Articles for category "Köpfe und Karrieren"


07 Sep 2018 · Actualia (engl.) · DBG · People and Careers · Promoting young researchers

Best Paper Prize: Recipients 2018

Dr. Katja Meyer and Dr. Max Lauterbach are awarded with DBG's Best Paper Prize. Photos: Janina Lüders (r) und private

The DBG awarded the two scientists Dr. Katja Meyer (Bielefeld University, WG Prof. D. Staiger) and Dr. Max Lauterbach (Mainz University, WG Prof. G. Kadereit, now Australia) with the Best Paper Prize in Plant Sciences 2018. Meyer adapted the iCLIP technique for plants and identified numerous rhythmic transcripts to be directly regulated by the clock-controlled RNA-binding protein AtGRP7. She published the results in the Journal Genome Biology (DOI: 10.1186/s13059-017-1332-x). Lauterbach identified genes putatively encoding novel C4 proteins through a comparison of five chenopod species with different photosynthetic types. He published the results in the journal Frontiers in Plant Science (DOI: 10.3389/fpls.2017.01939). The awardees will receive their certificates next year during the Conference Botanikertagung in Rostock, Germany. The financial endowments were already given to them.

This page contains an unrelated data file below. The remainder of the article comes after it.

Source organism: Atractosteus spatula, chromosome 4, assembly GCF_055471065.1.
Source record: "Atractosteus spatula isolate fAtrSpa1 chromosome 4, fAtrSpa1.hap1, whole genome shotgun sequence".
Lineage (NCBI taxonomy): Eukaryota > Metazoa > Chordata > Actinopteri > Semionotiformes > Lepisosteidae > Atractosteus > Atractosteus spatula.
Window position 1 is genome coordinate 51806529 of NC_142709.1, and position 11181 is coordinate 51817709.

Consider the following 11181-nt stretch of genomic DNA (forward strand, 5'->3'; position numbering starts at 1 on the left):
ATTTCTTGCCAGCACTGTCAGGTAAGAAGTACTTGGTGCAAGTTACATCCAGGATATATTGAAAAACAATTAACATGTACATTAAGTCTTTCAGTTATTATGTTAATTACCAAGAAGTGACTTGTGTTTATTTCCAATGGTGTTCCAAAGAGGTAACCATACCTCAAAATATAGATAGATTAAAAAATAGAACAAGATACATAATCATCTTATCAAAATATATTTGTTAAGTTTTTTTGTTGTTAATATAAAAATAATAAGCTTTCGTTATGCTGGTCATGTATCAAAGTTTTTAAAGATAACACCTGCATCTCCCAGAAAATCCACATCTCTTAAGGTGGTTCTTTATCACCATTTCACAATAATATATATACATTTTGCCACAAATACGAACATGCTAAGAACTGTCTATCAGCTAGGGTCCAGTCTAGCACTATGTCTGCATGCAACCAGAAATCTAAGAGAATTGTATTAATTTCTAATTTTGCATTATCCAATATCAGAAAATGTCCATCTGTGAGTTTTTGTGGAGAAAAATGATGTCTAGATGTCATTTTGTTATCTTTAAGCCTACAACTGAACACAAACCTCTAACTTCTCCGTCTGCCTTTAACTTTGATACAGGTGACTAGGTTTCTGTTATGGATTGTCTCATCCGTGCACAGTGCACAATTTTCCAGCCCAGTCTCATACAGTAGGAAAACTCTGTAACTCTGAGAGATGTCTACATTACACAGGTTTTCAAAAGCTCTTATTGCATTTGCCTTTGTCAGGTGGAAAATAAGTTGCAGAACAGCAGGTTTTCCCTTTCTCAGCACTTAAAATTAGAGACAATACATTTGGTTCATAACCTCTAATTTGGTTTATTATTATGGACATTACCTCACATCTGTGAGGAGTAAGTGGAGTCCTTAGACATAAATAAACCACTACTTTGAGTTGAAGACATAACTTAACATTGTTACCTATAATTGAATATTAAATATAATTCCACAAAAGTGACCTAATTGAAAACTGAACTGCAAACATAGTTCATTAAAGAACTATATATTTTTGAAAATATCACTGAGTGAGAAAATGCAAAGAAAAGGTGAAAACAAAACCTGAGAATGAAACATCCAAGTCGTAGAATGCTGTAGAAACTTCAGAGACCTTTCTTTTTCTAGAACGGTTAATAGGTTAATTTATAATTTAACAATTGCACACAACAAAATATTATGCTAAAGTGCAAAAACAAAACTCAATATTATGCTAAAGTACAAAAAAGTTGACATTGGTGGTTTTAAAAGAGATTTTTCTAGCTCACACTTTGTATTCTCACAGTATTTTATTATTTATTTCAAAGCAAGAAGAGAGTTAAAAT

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26 Jan 2018 · Actualia (engl.) · People and Careers · Promoting young researchers

DBG Honoured best Master Theses

Bielefeld University awarded certificates for the best Master theses of the year 2017. Among them the prize for the best plant science master thesis of Jan Hendrik Hoerner (third from right). Photo and Copyright: Ch. Weische, Bielefeld University on 6th Dec 2017

Why an invasive pest slug devoured some lettuces while others remain untouched was one of the topics of the honoured master theses (little hint: it were not the salads themselves). The other young plant scientists elucidated specific functions of N-glycosylated proteins in plants, analysed the effects of inhibited chloroplast's development on genetic expression, tested, which substances of an invasive plant contributed to substantial crop failure. One thesis clarified three algal taxa of Trachelomonas, that were validly described already 100 years ago. For the fourth time the German Society for Plant Sciences (DBG) has awarded outstanding MSc theses. This year they were given to three female and two male biologists from the universities of Bielefeld, Münster, Salzburg, Kiel as well as LMU in Munich. The summaries and images of the outstanding works are now on the website.  
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